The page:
It’s no secret that the large quantity of sugar in the food and beverages we consume is bad for our health. It not only puts us at risk for developing cardiovascular disease, it also leads to obesity. And for this reason, communities around the world are discussing the pros and cons of introducing a so-called sugar tax to overcome the problems of high sugar diets. But obesity and cardiovascular disease aren’t the only dangers that come from consuming a large quantity of sugar. Our children’s teeth are also at risk. And after witnessing a particularly serious case involving a 3-year-old boy in New Zealand, one doctor is making an important plea to parents.
In March, a 3-year-old boy in New Zealand underwent serious oral surgery. His doctor extracted no fewer than 11 teeth from the boy’s mouth due to his enormous intake of sugar.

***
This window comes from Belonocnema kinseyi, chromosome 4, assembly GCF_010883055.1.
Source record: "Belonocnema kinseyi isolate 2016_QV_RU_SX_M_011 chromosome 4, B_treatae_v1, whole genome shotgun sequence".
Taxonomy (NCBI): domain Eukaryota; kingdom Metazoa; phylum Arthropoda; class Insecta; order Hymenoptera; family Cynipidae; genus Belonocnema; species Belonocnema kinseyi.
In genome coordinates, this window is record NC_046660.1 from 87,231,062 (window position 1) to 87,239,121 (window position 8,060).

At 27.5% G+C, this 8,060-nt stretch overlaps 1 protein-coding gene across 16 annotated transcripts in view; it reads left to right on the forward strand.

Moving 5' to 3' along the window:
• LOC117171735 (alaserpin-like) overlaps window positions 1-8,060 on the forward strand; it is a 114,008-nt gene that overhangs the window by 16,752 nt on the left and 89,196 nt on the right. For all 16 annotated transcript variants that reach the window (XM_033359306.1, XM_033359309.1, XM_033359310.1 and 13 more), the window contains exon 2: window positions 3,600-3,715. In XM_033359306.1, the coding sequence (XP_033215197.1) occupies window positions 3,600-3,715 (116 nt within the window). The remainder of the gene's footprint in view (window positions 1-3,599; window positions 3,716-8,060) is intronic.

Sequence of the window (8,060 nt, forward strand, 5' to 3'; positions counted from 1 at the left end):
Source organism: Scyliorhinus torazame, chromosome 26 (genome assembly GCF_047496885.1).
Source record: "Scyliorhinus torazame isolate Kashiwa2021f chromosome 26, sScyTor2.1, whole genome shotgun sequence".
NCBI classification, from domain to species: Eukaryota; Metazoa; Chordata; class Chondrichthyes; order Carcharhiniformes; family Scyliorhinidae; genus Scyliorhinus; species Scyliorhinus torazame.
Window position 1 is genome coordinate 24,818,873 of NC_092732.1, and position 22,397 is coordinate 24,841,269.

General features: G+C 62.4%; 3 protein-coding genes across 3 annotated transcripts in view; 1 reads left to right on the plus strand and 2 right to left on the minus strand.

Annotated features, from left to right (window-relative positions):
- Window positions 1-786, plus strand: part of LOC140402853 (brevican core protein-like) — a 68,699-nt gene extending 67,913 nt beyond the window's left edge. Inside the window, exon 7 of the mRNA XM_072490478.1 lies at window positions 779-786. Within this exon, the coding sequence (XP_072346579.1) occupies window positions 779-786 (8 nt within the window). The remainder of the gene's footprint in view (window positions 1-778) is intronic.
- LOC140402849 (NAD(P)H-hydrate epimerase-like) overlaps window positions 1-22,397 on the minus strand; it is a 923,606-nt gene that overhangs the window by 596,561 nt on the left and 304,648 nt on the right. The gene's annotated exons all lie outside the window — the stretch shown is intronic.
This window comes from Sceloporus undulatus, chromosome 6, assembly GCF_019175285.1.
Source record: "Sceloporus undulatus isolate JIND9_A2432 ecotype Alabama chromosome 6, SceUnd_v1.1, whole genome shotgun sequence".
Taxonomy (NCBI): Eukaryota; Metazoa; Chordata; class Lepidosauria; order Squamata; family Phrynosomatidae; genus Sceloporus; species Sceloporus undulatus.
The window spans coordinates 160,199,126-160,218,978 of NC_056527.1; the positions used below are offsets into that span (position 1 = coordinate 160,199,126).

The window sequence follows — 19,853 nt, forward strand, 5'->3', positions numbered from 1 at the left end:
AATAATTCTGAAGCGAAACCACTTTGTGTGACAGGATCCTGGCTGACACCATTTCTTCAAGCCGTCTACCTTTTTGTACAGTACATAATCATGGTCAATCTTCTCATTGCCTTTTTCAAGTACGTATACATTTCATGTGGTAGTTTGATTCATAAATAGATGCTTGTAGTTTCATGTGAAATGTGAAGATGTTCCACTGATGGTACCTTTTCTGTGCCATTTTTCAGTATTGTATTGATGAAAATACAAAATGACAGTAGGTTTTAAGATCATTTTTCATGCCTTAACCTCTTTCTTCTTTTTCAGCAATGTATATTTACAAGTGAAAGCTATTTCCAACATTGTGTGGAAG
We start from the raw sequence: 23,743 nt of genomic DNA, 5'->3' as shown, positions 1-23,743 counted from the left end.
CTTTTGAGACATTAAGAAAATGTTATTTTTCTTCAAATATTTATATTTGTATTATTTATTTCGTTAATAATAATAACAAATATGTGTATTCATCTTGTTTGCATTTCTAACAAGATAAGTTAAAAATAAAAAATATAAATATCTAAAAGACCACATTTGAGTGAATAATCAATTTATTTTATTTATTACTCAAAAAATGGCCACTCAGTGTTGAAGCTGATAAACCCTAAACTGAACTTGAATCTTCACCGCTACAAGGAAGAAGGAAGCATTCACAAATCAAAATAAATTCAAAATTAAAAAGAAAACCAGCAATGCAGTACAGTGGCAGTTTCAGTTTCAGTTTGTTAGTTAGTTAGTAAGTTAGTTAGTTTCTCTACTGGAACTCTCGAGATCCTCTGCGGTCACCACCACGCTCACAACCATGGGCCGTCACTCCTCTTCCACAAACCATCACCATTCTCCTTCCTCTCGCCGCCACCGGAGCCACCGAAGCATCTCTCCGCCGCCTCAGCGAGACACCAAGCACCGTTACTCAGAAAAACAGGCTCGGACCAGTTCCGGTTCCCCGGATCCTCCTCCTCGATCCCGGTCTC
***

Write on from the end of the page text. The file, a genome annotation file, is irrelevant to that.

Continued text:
Because the boy had been drinking large amounts of soda, Dr. Robert Beaglehole had no choice but to pull the boy’s cavity-infested teeth. And in one year alone, Dr. Beaglehole pulled a whopping 60 teeth from children suffering from similar problems. But the problem isn’t restricted to New Zealand.
In parts of the United States, tooth decay is so prevalent, it has a name: “Mountain Dew Mouth.”
For this reason, doctors are now calling on parents to ensure that children brush their teeth and floss every day, and regularly get their teeth checked by a dentist.
In addition, Dr. Robert Beaglehole and The New Zealand Dental Association are suggesting that parents completely stop giving their children soda and give them water and milk to drink instead.
And remember, just because a food or drink is labeled “sugar-free,” doesn’t mean it’s good for your teeth.
You may already know this important information, but remember that new parents may not. So please share this article so that no more children have to suffer from severe cavities!
Published by Newsner, please like.